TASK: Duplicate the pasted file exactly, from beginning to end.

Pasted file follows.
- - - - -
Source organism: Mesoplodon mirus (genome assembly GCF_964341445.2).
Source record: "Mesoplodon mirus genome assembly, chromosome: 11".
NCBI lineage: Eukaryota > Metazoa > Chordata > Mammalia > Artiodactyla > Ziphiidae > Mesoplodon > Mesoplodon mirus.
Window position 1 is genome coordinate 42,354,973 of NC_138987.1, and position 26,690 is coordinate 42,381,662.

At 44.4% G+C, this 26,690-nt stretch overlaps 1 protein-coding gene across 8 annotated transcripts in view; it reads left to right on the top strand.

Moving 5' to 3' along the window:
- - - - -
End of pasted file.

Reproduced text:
Source organism: Mesoplodon mirus (genome assembly GCF_964341445.2).
Source record: "Mesoplodon mirus genome assembly, chromosome: 11".
NCBI lineage: Eukaryota > Metazoa > Chordata > Mammalia > Artiodactyla > Ziphiidae > Mesoplodon > Mesoplodon mirus.
Window position 1 is genome coordinate 42,354,973 of NC_138987.1, and position 26,690 is coordinate 42,381,662.

At 44.4% G+C, this 26,690-nt stretch overlaps 1 protein-coding gene across 8 annotated transcripts in view; it reads left to right on the top strand.

Moving 5' to 3' along the window: